The most extensive damage is at Crab Meadow Golf Course where approximately 35 trees are down, and hundreds of broken branches are on the ground or hanging in trees. The golf course is currently closed, and officials hope to have it opened for play by this Wednesday,  June 3, even though tree removal operations will continue for several weeks.

The Dix Hills Pool was closed July 1 due to a power outage.

Officials said they expected half of all outages would have been restored by July 1 and 95% restored by midnight, July 2.

To report a downed wire and receive status updates on power call PSEG Long Island’s 24-hour Electric Service number at 1-800-490-0075.

To report downed trees blocking roads or branches suspended over roads, contact the Highway Department at (631) 499-0444 or huntingtonny.gov/highway.

Residents without power can keep cool at these Town of Huntington facilities:

  • Senior Center at 423 Park Avenue in Huntington from Monday to Friday 8:30 a.m. to 4:30 p.m.
  • Dix Hills Ice Rink at 575 Vanderbilt Parkway, open until 8 p.m. and opening at 6 AM.
  • Sgt. Paul Tuozzolo Memorial Spray Park at Elwood Park on Cuba Hill Road in Elwood is open 11 a.m. until 8 p.m. seven days a week, with extended hours, opening at 10 a.m. for special needs children Tuesdays and Thursdays, including the 4th of July.

The home where an alleged attempted burglary took place. Photo from Google Maps

Port Jefferson residents helped detain an alleged burglar Sunday evening, police said.

Suffolk County Police said Frank Beinlich, 33, undomiciled, illegally entered the home at 22 Gladysz Way in Port Jefferson at around 5:05 p.m. and stole a safe, jewelry, small electronic equipment and clothing. No one was home at the time. Beinlich then allegedly placed several of the stolen items in a wooded area behind the house and called a taxi to pick him up.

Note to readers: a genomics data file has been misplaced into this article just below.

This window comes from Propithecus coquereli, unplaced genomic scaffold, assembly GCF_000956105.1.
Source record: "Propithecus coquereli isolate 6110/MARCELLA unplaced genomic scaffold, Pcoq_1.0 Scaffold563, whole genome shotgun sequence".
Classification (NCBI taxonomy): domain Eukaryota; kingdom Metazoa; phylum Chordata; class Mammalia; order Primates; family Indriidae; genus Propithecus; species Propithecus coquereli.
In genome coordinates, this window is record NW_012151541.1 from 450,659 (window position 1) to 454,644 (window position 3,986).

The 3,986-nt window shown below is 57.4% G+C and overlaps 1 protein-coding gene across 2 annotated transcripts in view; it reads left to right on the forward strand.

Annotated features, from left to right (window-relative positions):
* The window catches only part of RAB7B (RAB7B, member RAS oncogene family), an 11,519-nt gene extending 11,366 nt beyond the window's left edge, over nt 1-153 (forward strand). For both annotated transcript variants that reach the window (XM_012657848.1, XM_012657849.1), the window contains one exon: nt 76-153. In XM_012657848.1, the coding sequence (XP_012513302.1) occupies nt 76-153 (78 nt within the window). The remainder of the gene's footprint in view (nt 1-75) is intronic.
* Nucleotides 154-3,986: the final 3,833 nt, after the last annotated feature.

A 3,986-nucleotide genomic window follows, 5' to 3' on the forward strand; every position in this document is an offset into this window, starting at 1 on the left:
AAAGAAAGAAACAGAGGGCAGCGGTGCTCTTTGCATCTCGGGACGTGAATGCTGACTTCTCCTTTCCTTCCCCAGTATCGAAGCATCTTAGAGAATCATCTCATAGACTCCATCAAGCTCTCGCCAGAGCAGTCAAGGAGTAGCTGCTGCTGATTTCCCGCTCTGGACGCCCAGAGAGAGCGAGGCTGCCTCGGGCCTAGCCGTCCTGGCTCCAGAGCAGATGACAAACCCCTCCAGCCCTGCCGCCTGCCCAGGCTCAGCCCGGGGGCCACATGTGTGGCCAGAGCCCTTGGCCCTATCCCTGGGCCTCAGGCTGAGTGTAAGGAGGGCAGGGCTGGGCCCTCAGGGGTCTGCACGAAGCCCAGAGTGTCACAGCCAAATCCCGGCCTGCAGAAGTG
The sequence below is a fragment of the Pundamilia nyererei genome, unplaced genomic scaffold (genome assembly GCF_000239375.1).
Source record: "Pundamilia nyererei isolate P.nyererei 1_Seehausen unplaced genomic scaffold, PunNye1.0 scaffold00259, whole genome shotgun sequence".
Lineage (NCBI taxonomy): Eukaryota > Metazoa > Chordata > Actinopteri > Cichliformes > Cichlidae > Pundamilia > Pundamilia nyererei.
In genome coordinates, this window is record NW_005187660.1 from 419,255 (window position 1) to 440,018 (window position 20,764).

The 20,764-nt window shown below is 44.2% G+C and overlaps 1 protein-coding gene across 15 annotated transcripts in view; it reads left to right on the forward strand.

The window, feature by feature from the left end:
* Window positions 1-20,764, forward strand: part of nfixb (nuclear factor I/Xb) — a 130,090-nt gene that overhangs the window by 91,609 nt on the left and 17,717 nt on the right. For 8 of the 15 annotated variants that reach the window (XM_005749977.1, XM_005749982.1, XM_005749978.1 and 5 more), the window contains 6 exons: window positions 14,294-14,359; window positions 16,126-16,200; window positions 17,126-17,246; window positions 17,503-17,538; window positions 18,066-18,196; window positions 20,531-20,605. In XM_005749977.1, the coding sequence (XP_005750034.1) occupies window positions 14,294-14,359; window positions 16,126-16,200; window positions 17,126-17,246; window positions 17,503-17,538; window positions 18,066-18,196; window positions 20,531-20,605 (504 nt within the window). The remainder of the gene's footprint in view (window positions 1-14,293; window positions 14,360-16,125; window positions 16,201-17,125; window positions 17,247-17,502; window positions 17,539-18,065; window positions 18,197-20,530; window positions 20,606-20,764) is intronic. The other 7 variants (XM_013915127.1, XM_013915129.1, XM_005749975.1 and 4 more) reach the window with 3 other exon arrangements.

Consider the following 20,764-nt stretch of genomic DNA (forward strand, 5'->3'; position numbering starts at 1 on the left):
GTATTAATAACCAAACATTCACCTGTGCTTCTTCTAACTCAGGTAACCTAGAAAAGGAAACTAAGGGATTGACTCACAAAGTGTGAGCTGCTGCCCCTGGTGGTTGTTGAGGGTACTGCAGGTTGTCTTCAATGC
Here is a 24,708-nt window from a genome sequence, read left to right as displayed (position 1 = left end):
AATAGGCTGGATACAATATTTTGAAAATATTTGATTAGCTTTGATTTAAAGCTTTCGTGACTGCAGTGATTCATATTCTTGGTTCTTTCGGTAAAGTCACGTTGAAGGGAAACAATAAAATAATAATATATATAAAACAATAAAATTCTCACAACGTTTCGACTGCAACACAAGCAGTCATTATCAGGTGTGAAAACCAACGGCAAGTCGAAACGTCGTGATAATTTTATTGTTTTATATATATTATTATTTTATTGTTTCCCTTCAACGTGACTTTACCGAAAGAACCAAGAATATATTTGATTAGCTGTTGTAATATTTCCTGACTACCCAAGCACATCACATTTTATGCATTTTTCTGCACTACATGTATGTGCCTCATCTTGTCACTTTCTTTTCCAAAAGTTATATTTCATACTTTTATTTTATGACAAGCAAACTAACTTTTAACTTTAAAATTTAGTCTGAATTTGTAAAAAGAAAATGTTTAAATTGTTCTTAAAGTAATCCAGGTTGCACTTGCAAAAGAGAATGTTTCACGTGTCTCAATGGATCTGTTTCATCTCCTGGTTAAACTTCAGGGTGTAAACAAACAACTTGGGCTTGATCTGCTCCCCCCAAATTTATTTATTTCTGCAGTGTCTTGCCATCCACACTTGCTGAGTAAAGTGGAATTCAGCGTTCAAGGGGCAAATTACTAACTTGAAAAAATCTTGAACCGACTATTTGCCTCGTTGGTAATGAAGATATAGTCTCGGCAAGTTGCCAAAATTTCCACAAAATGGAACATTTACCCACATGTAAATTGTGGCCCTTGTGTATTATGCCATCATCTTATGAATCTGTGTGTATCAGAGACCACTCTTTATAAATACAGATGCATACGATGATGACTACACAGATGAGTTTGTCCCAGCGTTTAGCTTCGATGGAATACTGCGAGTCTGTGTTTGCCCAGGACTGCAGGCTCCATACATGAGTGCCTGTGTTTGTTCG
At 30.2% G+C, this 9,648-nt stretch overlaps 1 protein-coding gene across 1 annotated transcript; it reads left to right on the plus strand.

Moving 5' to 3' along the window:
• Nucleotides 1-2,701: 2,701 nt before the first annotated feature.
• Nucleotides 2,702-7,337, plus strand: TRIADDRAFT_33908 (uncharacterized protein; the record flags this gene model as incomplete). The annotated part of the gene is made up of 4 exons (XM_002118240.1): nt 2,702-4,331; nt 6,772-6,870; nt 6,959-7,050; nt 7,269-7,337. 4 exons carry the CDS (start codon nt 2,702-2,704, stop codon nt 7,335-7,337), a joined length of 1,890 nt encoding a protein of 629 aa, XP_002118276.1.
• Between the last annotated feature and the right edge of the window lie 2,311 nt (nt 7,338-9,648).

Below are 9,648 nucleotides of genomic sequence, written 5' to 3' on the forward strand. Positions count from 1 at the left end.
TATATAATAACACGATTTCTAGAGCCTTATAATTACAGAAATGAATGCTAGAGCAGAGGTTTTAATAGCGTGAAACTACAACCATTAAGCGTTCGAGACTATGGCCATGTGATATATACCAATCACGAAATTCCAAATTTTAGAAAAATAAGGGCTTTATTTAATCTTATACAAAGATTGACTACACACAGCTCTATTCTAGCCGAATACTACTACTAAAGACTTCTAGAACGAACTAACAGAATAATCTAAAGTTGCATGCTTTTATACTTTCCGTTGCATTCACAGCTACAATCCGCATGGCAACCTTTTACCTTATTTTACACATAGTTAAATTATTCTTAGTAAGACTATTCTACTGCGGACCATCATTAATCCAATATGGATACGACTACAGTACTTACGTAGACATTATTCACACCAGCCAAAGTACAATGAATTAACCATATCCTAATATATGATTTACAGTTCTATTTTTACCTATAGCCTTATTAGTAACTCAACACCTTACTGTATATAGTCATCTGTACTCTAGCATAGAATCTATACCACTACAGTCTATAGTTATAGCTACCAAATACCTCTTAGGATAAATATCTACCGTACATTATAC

When the taxi arrived, neighbors saw Beinlich carrying the safe to the waiting taxi. The neighbors called 911 and then detained Beinlich until 6th precinct officers arrived at the scene.

There was earlier police activity in the area after a neighbor spotted two individuals in the wooded area behind her house and called the police, one neighbor, who wished not to be named, said.

Police said they responded a few hours before the burglary in regard to a stolen vehicle that had been taken from Lake Grove. They are currently trying to determine whether the burglary suspect is also linked with the stolen car.

“They left and we thought it was over — that they had found who they were looking for,“ she said. “But about two hours later I noticed a cab coming down the block.”

The neighbor thought it was pretty unusual and the driver looked like he didn’t know what house to go to.

“He [the driver] parked his car at my neighbor’s and I knew he wasn’t home,” the neighbor said.” From my window I could see the thief behind the gate, he came out to talk to the driver briefly, went back to the house and then came back out with a bag. That’s when I called the police.”

Besides her, two other neighbors had called the police and they tried to keep the suspect in the car telling the driver to turn off the vehicle, but then the burglar jumped out, trying to escape.

“At that point my husband cornered him and with help from another neighbor they held him to the ground until the police came and took him,” she said.

The homeowner whose house was burglarized did not wish to be quoted in this article.

Beinlich was charged with burglary in the 2nd degree and an outstanding parole warrant. He was held overnight in the 6thprecinct and is scheduled to be arraigned at First District Court in Central Islip July 1.

Residents gather at the marina in Nissequogue River State Park for the 2018 Regatta on the River. This year’s launch is planned for July 13 at the same location. A family barbecue and picnic is scheduled after the paddle. High school students help to coordinate the event and encourage residents to join in to enjoy all the park has to offer. Photo from the Nissequogue River State Park Foundation